Friday, July 25, 2014
Inquirer Daily News

Tattoo artist waives defense in child sex-abuse trial

Walter Meyerle, 35, of Falls Township, will try to get the "overwhelming evidence" reduced on appeal, his lawyer said. He is charged with about 200 crimes against 15 children ages 4 to 17 over a 13-year period.

Tattoo artist waives defense in child sex-abuse trial

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Walter Meyerle is escorted out of court during his five-day trial in Doylestown. (Bill Reed/Staff)

Walter Meyerle, the tattoo artistcharged with about 200 sex-abuse crimes against 15 children ages 4 to 17, declined to present a defense Friday, pinning his chances on an appeal.

Bucks County Court Judge Diane E. Gibbons spent a half-hour reviewing the charges and possible sentences, which could add up to hundreds of years in prison.

"If you're doing the math, it's beyond your lifetime," Gibbons said as she outlined the mamximum and mandatory minimum sentence with each felony and misdemeanor count.

She then scheduled her verdict for 2 p.m., Tuesday, after she reviews nearly 3,000 pages of documents, five binders of evidence and 52 exhibits  admitted during the five-day trial.

“The decision to not testify or present a defense is yours, not mine or your lawyers,” Gibbons told Meyerle, as he stood, handcuffed, next to his two court-appointfd lawyers. “I may not infer guilt or anything negative from you deciding not to testify or present evidence.”

Responding to questions from the judge and his lawyers, Meyerle indicated he had had access to all police reports and defense lawyers, that he was satisfied with his representation, and that no one had forced him to waive his right to present evidence, to testify and to have a lawyer make closing arguments.

“This is the time to present the facts,” Gibbons told Meyele. “Other courts will rely on the evidence presented in this trial.”  

Meyerle told his lawyers of his decision to waive his defense on Thursday, they said after court was adjourned.

“The focus the whole time has been on pre-trial motions,” lead defense lawyer Michael Goodwin said. “There was overwhelming evidence, so the focus is on the legal issues of the case.”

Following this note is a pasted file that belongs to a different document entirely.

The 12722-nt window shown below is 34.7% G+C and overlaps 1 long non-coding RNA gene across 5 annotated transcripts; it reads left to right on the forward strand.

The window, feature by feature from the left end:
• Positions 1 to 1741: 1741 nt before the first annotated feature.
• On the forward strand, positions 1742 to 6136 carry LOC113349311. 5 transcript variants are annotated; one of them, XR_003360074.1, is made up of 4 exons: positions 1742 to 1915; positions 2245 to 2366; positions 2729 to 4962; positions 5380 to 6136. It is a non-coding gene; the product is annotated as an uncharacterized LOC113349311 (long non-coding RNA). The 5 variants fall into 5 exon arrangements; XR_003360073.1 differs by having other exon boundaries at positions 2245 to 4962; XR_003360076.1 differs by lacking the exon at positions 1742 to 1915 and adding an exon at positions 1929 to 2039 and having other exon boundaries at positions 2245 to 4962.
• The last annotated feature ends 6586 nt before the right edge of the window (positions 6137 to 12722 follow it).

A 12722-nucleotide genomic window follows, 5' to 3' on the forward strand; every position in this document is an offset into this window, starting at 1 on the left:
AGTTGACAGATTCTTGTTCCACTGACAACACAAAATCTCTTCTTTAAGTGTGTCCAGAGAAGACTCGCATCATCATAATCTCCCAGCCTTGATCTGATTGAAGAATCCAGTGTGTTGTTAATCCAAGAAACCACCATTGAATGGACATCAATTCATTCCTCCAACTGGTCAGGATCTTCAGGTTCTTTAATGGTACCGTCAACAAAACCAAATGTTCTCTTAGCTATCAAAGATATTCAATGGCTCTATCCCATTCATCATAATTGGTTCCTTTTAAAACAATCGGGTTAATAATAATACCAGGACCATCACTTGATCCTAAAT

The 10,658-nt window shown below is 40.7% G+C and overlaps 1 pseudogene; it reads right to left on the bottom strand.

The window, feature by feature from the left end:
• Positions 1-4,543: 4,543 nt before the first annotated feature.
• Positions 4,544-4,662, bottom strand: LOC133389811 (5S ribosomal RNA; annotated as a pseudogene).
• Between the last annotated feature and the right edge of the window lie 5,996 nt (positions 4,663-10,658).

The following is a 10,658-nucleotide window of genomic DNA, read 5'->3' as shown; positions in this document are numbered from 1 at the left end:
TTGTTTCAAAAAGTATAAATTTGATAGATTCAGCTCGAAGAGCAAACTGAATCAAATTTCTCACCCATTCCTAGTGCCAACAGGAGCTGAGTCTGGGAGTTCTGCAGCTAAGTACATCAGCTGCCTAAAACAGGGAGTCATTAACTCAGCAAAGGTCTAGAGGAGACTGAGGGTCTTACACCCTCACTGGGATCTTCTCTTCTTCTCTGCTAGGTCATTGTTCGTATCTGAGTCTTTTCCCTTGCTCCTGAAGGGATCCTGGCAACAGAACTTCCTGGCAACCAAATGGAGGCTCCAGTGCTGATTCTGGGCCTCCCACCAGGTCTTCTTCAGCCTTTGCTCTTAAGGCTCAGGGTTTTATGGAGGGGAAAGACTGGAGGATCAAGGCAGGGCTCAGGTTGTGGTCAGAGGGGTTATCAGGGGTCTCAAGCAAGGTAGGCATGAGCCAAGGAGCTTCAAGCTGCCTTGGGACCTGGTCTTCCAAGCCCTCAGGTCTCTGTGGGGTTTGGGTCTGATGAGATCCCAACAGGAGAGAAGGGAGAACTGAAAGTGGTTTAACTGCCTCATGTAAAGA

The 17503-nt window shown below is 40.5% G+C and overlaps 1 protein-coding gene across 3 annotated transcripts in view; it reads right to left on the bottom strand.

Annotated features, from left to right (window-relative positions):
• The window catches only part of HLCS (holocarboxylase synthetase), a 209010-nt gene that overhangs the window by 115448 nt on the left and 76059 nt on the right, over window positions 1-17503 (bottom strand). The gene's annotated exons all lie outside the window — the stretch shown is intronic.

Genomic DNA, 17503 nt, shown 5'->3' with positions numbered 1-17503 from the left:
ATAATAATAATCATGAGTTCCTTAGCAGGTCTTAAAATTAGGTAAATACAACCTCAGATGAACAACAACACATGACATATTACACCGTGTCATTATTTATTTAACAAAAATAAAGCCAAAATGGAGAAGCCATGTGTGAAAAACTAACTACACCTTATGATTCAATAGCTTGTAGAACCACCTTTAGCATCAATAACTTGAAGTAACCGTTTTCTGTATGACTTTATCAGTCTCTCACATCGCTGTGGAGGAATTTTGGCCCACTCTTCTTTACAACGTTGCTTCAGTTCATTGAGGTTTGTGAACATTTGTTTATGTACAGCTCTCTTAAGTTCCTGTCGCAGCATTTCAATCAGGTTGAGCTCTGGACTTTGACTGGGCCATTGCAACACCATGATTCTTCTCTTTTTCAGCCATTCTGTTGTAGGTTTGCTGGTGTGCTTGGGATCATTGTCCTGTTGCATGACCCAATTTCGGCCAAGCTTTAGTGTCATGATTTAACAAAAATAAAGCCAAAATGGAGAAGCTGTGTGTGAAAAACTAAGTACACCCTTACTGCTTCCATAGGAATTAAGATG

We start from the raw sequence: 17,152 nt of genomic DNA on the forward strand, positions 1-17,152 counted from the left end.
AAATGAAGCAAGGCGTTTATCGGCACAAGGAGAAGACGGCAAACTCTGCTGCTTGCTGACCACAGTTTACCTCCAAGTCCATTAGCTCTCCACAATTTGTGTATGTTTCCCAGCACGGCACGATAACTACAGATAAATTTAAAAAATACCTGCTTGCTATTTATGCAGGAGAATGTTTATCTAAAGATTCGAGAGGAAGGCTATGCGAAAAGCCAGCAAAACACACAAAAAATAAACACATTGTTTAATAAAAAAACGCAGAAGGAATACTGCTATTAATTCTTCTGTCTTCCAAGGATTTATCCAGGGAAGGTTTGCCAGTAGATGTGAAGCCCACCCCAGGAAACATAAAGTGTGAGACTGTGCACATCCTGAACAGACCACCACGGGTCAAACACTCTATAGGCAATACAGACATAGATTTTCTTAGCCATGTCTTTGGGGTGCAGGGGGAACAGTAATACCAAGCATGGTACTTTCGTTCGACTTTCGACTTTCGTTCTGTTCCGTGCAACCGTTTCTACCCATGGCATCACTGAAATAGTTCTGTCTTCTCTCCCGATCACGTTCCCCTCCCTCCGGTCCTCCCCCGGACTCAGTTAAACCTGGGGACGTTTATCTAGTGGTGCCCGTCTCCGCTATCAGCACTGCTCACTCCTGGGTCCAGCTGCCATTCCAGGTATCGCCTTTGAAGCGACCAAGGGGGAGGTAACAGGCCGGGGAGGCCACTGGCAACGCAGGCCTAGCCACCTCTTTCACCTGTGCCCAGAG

Meyerle lost pre-trial motions that challenged search warrants, arrest warrants, and warrants to download data from his computers and cell phone, Goodwin said.

He also lost challenges to the judge’s decision to consolidate the cases and to schedule the trial without giving his lawyers sufficient time to prepare, Goodwin said.

“He has a lot of arguable issues,” Goodwin said.

Goodwin and Craig Penglase were appointed to defend Meyerle, 35, of Falls Township, in late June, after his lawyer quit the case.

Goodwin declined to say whether he’d ever had a client waive a defense.

Meyerle also waived a jury trial, choosing a stipulated waiver trial, in which witnesses’ testimony was read in court. His lawyers stipulated that the accounts accurately represented the testimony, but not necessarily the accuracy of the facts.

For four days, Assistant District Attorney Jennifer Schorn read graphic accounts from alleged victims, relatives, and investigating officers. She also presented hours of text messages of Meyerle allegedly demanding phone sex from a 17-year-old Croydon girl.

More than 50 pieces of child pornography allegedly downloaded from Meyerle's computers were admitted as evidence, including a video that choked up a veteran police officer as he described the depraved content.

“This defendant preyed upon children for 13 years,” Schorn said in her closing arguments.

“These victims deserve their justice be served today,” she said, glancing at a few young women in the gallery.

The 15 alleged victims were identified in court, but The Inquirer is withholding their names.

Afterward, Schorn commended the “courageous” victims for coming forward to tell their stories.

If Meyerle is found guilty, sentencing will be delayed at least 90 days for a “sexual violent predator” evaluation, as required by Megan’s Law.

He could appeal a conviction to Superior Court, which could exclude some of the evidence against him and send the case back to county court for a retrial, Goodwin said. If Meyerle were to lose in Superior Court, he could appeal to the state Supreme Court.

“If he lost there, there are other avenues he could take,” Goodwin said.

About this blog
Chris Palmer covers Bucks County for the Philadelphia Inquirer. His previous work has appeared in the New York Times and on several Times blogs, including City Room, the Local East Village and SchoolBook (which has since been taken over by WNYC). Contact him at cpalmer@phillynews.com, 610 313 8212 or on Twitter, @cs_palmer.

Ben Finley covers Bucks County for The Philadelphia Inquirer. He previously worked for The Associated Press, FactCheck.org and the Bucks County Courier Times, where he won more than a dozen journalism awards from organizations including the Education Writers Association, the Society for Features Journalism and the Pennsylvania Bar Association. He grew up in Columbus, Ohio and graduated with honors from The Ohio State University with a degree in journalism. Contact him at bfinley@phillynews.com, 610-313-8118 or on Twitter, @Ben_Finley.

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